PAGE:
The book was released in Great Britain on 20th November 2015 – it has been sold at bookstores across Poland since early October.
Magdalena Majewska, Polska.pl: Why did you decide to devote your new book to Anders’ Army?
Prof. Norman Davies*: The subject has been brewing in my head for about 50 years and I thought it was time to do something. But I also saw it as a good moment because there are a lot of memoirs by former Anders’ soldiers being published now. Apart from that, I had a chance to work with a very good photographer so we went ahead.
How did you work on the book? It is not only a story told by a historian but a collection of testimonies provided by those who actually made the journey. Was it difficult to gather those?
The book evolved, as often happens. To begin with I wrote quite a short text of about 100 pages, 20 chapters, 5-6 pages each. And I thought it would be enough. But then we realized that we could expand the book by including the memoirs. The memoirs are very systematic. There is one for every step of the Anders Army’s way. There is about a hundred solid extracts. I knew a lot of them already. I’ve been talking and reading about Anders’ Army for fifty years. The first memoir I ever read was by general Klemens Rudnicki whom I knew. I met him in London in the 1970s. He was a very sprightly elderly gentlemen. His memoirs are extremely exciting. Rudnicki was very interested in all sorts of things, not just military matters. He was interested in the countries they passed through, in the history of Uzbekistan – it was my first introduction to the soviet history of Uzbekistan and Kazakhstan. Rudnicki was very prominent in the organization of the part of the Anders Army in Uzbekistan. He was the last officer to leave.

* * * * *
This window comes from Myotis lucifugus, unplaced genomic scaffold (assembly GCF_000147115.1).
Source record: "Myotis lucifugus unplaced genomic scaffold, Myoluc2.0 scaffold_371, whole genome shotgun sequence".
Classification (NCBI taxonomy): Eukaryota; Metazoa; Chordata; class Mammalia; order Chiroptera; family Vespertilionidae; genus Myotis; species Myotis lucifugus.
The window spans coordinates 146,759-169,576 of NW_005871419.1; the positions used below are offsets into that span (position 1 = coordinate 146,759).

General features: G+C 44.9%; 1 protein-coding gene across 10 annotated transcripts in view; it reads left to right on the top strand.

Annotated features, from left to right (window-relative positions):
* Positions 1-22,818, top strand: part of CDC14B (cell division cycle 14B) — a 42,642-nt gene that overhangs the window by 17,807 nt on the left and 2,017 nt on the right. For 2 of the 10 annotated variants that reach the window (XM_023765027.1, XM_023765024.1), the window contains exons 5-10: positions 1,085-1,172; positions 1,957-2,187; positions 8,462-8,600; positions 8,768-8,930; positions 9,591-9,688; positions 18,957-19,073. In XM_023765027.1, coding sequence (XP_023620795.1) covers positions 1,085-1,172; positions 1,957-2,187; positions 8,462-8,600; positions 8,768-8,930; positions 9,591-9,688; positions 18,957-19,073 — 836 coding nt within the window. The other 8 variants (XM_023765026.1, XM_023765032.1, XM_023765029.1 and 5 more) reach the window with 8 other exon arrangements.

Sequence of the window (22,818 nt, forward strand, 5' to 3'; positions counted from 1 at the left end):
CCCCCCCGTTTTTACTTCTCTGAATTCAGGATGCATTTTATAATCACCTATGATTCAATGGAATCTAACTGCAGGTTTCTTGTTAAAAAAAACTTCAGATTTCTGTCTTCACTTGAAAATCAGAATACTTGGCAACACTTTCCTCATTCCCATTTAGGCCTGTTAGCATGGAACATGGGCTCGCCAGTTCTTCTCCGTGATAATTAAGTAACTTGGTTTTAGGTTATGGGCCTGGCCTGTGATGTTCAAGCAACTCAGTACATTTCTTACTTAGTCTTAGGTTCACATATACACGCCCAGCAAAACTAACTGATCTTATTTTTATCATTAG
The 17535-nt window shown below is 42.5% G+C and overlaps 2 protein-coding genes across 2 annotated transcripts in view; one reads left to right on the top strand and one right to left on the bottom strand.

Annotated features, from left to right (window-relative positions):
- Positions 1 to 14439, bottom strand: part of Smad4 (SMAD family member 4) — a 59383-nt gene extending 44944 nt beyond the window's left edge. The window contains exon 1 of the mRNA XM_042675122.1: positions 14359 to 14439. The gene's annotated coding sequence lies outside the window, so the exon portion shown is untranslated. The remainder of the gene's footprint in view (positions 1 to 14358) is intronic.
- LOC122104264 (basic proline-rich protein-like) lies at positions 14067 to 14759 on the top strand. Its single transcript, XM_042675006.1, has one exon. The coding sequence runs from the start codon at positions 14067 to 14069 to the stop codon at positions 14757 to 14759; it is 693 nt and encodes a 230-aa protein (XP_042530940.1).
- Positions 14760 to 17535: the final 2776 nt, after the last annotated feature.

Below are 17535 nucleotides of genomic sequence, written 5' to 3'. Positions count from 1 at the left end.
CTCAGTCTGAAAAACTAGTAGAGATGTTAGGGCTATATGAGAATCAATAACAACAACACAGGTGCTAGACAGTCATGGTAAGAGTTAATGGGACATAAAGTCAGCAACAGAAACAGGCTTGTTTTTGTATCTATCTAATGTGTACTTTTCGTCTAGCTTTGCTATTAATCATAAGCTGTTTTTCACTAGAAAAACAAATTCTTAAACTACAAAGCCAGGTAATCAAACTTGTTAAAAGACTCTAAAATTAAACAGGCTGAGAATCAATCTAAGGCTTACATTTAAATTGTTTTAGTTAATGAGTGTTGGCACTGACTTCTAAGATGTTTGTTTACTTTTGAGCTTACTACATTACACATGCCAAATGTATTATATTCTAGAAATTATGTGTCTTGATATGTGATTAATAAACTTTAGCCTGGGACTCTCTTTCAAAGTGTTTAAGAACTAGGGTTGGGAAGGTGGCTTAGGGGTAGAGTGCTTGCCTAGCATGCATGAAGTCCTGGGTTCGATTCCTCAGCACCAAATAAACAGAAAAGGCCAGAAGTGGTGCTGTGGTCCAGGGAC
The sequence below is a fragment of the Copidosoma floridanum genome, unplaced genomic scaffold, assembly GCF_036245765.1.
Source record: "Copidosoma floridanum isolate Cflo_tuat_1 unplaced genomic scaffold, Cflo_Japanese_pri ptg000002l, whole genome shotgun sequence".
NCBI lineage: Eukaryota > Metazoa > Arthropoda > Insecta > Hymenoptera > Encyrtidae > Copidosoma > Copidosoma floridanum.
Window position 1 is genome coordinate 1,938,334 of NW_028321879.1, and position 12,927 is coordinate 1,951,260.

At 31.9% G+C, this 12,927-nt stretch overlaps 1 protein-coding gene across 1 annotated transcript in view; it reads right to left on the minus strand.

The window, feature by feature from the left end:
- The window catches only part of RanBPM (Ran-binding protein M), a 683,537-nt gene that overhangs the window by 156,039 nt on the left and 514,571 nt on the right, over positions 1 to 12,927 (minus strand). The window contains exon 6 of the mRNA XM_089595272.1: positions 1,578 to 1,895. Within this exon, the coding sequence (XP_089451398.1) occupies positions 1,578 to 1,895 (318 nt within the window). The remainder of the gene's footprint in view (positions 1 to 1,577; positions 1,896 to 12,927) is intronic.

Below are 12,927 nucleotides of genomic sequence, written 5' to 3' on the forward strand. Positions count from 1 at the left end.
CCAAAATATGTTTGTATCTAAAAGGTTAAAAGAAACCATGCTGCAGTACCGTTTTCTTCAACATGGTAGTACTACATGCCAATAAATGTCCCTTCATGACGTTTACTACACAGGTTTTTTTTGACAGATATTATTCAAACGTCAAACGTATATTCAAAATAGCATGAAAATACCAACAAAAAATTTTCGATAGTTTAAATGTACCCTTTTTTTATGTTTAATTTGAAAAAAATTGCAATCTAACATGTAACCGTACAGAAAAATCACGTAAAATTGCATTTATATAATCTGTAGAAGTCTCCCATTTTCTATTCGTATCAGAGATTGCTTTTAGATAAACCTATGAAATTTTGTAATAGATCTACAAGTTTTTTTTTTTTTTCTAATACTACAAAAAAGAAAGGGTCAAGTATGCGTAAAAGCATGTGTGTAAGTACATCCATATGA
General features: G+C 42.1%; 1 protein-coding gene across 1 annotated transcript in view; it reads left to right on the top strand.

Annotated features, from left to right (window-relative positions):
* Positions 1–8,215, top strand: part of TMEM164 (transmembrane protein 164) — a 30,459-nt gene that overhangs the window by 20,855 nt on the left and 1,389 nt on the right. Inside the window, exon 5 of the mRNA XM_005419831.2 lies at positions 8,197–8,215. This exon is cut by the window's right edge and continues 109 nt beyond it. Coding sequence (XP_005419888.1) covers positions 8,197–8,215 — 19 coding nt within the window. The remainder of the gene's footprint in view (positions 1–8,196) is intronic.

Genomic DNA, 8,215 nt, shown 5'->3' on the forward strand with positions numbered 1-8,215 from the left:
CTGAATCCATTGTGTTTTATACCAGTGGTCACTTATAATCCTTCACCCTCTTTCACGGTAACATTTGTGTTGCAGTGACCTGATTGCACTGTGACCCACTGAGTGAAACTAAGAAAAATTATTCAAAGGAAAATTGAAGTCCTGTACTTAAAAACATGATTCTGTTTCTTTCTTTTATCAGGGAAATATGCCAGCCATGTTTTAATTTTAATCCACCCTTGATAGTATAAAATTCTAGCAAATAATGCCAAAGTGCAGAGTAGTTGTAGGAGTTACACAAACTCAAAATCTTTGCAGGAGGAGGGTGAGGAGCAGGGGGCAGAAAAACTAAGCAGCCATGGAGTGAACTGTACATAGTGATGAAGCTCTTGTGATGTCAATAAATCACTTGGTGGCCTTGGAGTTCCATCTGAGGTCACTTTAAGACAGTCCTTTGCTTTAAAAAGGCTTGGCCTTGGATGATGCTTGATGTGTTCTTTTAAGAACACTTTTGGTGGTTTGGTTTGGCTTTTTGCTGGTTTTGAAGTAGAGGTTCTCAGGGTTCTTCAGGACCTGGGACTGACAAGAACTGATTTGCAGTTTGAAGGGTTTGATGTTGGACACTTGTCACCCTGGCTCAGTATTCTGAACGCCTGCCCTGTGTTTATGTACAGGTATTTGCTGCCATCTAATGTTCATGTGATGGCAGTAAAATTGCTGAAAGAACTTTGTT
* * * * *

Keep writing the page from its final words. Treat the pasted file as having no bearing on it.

A second memoir that made a big impression on me was written by a friend of ours in Oxford who is now nearly 90, Michał Giedroyć. He is the cousin of Jerzy Giedroyć editor of “Kultura” [ed. – a leading Polish-émigré literary-political magazine, published from 1947 to 2000 initially in Rome, and later in Paris]. Michał Giedroyć was deported with his mother when he was 11 so he was big enough to remember a number of things. And 60 years later he wrote this very detailed account of their life in Kazakhstan, the whole odyssey through Iran. He was a junak, or a cadet, in the cadet school in Palestine. He came to England at the age of 18 in 1947.
And the third memoir that sticks in my mind is by Aleksander Topolski. He died very recently. He lived to be nearly 100 years old. He was a bit older than Giedroyć then. He served in the communication corps of the army. He was very good at German. His job was to listen to German radio, read German publications, translate German propaganda, so he was very well informed. But he was a very lively, funny young man. I’m sorry that he died before I could meet him. We have been in touch with his widow who is an English lady. He was a great character.
Full interview you can read on: Polska.pl – Army from the lost world